Ah, gimmicks. You gamers out there probably know exactly what I’m talking about. “Gimmick” has become somewhat of a dirty word in the gaming scene as of late, usually referring to a game that relies on a cheap trick or whiz-bang mechanic to create the entire gameplay experience. Games of this gimmicky type are most easily found on Nintendo consoles lately, specifically on the Wii, and the DS that came before it. A couple of examples of gimmicky games can be found in Nintendogs—a game that relies on the ability to interact with your pixilated puppy via the DS touch screen for most of its play value, and Wii Sports Resort—a collection of mini-games that rely solely on flicks of the wrist and strange, unnatural contortions performed with the signature Wii Remote for gameplay. Now, to their credit, those gimmicky games are good. They’re unassuming, light games with a very simple premise: namely, “pet your dog,” and “hit the ball/target/other person.” I have personally sunk many hours of enjoyable playtime into both. So why are so many people hating on gimmicks? What’s wrong with a little mechanical variety to help make old concepts new and fun again?
Nothing, if it was truly a new phenomenon. Gimmicks, however, are nothing new, strange as it may sound to say that. Think back to recent history: remember the PS2 EyeToy? How about the microphone included with the N64’s Hey You, Pikachu!? Or, going even further back there was the Virtual Boy, with its monochrome red stereoscopic 3D effects; as well as the SNES Super Scope and the Sega Menacer—bazooka-sized light guns used to blast on-screen targets. Even those were nothing new, however; as they simply replaced the Sega Master System Light Phaser, and NES Zapper—used to play that old classic, Duck Hunt. If you can believe it, the roots of gimmicky gameplay go back as far as home gaming itself, as the Magnavox Odyssey, arguably the first mass-produced home game console, made in 1977, included a light gun attachment in the shape of a realistic hunting rifle. Clearly, gimmicks, much as developers deny it, are nothing new.
Are they necessarily bad, though? Let me answer that question with another question (infuriating, I know): when was the last time you played Duck Hunt? If that example is too old for you, how about Time Crisis or The House of the Dead? I’m willing to bet that the answer is: “a while ago,” which hints at the underlying issue with gimmicky games and gameplay. Gimmicky games, in the simple act of relying on a light gun, a cheap 3D effect, a touch screen, or a motion-sensitive remote, limit both their own creative potential and replay value. Sure, we all love rubbing our little fuzzy-wuzzy puppy pals until they sparkle (no joke—you actually do that in Nintendogs), but there are only so many ways to make the puppy shine with delight before you run out of options. Sticking with Nintendogs for a moment, which I would call one of the best gimmicky games, when you’ve pet the puppy a thousand times, won all possible contests, bought every item in the game, and can renovate your house once per weekday, while making two or three trips daily to the pound to give each of your seven puppies the love they deserve… you’ve run out of options! Sure, it might take two or three weeks to achieve god status among dog trainers, but there are only a finite number of possibilities to explore, even in the best of gimmicky games. Mind you, few of these games were designed as well as Nintendogs, so you can literally play through every combination of circumstances that a common game can throw at you within the space of ten to 20 play-hours, if that. Can you imagine literally running out of ways to play the game in any other format imaginable? Final Fantasy? Super Mario? Even Call of Duty, a game based around shooting people with less than 50 types of weapons, still manages to pull off more variation with its online multiplayer features! Add in the fact that few gimmicks actually work like they’re supposed to, and you’re left with a flashy bauble that distracts you for ten hours on average, after which point you never pick it up again.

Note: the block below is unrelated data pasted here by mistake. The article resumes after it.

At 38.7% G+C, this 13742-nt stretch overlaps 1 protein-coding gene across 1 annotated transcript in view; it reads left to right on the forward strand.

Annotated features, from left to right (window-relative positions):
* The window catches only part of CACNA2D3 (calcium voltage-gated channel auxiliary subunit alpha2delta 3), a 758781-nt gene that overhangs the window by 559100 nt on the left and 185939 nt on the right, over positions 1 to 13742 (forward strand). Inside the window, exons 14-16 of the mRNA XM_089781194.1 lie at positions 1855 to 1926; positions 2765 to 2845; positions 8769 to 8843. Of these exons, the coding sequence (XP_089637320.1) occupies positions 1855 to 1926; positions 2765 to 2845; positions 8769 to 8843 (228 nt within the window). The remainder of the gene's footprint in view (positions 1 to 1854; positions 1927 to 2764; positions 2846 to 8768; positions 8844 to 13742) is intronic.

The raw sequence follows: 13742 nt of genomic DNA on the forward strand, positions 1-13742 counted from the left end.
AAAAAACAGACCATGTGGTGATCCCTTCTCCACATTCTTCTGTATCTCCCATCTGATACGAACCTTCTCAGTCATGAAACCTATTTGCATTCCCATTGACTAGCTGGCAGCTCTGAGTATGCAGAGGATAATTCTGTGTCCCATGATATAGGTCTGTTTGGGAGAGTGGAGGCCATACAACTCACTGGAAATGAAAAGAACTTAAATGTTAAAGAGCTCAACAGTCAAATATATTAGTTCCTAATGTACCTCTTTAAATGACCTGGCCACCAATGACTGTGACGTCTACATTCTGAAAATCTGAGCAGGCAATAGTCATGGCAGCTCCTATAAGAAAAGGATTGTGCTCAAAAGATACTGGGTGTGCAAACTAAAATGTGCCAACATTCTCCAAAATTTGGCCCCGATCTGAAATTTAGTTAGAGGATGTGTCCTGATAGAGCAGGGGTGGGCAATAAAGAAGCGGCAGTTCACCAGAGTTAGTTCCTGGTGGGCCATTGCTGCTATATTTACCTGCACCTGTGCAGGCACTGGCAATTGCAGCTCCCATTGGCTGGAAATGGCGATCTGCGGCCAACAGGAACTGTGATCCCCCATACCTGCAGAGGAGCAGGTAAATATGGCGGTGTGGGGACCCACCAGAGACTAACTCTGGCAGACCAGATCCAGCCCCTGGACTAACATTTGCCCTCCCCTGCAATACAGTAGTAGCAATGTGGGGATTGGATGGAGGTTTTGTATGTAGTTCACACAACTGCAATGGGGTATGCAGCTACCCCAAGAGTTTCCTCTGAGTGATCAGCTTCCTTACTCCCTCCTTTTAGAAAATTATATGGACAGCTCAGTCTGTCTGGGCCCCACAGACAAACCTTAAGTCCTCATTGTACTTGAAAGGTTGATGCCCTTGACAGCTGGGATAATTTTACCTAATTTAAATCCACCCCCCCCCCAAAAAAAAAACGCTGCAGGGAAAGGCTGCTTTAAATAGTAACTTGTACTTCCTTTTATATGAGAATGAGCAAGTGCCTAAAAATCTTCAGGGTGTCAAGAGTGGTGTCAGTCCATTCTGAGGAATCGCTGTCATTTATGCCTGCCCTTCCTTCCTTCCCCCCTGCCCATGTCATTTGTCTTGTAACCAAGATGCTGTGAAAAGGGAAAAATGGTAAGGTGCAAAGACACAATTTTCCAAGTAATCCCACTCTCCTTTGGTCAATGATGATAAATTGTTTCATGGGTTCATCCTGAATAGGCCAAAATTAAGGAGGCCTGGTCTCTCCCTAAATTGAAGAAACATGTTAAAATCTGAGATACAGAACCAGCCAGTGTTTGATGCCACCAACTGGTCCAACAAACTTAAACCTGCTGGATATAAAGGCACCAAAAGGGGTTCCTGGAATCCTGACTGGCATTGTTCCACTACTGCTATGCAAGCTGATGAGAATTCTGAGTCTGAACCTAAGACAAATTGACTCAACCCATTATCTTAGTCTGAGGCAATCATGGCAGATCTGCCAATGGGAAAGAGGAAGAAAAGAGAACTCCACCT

This is not to say that gimmicks can’t be used to enhance an already good game. New Super Mario Bros Wii, for instance, has you shake the Wii remote to pick up items and use certain powerups. It’s a gimmick, sure, but it’s well-integrated into the core gameplay experience, and doesn’t break the flow. Similarly, Zelda Ocarina of Time 3D uses the 3DS’s inner gyro to allow you to look around a stage at will simply by tilting the 3DS; again, an unobtrusive and neat use of the console’s hardware. The problems with gimmicks come when they begin to replace core gameplay elements, instead of serving enhancing roles. Can you imagine having to shake the controller to make Mario jump? What about having to swipe your finger on-screen every time you wanted to swing Link’s sword? You can expect to see these, and other gimmicks, make their way into Sony’s PS Vita late this February—at least, that’s my prediction. Perhaps developers will be smart or mature enough to use the Vita’s front/back touch screens to enhance gameplay rather than dominate it—expanding games’ play value rather than limiting it. If history has taught us anything, though, I think that’s about as likely to happen as the release of Megaman Legends 3.